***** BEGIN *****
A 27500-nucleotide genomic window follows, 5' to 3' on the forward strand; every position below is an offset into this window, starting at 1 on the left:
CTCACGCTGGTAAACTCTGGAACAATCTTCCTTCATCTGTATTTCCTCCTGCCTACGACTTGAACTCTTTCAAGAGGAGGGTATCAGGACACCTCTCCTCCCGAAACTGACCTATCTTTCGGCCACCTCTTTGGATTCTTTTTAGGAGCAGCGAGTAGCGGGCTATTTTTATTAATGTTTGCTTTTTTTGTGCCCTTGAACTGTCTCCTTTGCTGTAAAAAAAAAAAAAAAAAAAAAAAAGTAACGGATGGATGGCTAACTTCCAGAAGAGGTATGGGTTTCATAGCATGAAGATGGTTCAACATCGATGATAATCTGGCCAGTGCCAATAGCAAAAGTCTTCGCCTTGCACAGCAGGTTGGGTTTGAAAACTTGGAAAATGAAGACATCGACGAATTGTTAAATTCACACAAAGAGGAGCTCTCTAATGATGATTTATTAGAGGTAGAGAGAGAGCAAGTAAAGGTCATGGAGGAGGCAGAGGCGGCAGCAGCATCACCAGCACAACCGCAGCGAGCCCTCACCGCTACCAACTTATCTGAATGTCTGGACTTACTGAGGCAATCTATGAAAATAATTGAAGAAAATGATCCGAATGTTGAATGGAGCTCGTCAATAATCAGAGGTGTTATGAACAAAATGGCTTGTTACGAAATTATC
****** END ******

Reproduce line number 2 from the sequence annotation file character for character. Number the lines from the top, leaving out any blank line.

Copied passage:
CTCACGCTGGTAAACTCTGGAACAATCTTCCTTCATCTGTATTTCCTCCTGCCTACGACTTGAACTCTTTCAAGAGGAGGGTATCAGGACACCTCTCCTCCCGAAACTGACCTATCTTTCGGCCACCTCTTTGGATTCTTTTTAGGAGCAGCGAGTAGCGGGCTATTTTTATTAATGTTTGCTTTTTTTGTGCCCTTGAACTGTCTCCTTTGCTGTAAAAAAAAAAAAAAAAAAAAAAAAGTAACGGATGGATGGCTAACTTCCAGAAGAGGTATGGGTTTCATAGCATGAAGATGGTTCAACATCGATGATAATCTGGCCAGTGCCAATAGCAAAAGTCTTCGCCTTGCACAGCAGGTTGGGTTTGAAAACTTGGAAAATGAAGACATCGACGAATTGTTAAATTCACACAAAGAGGAGCTCTCTAATGATGATTTATTAGAGGTAGAGAGAGAGCAAGTAAAGGTCATGGAGGAGGCAGAGGCGGCAGCAGCATCACCAGCACAACCGCAGCGAGCCCTCACCGCTACCAACTTATCTGAATGTCTGGACTTACTGAGGCAATCTATGAAAATAATTGAAGAAAATGATCCGAATGTTGAATGGAGCTCGTCAATAATCAGAGGTGTTATGAACAAAATGGCTTGTTACGAAATTATC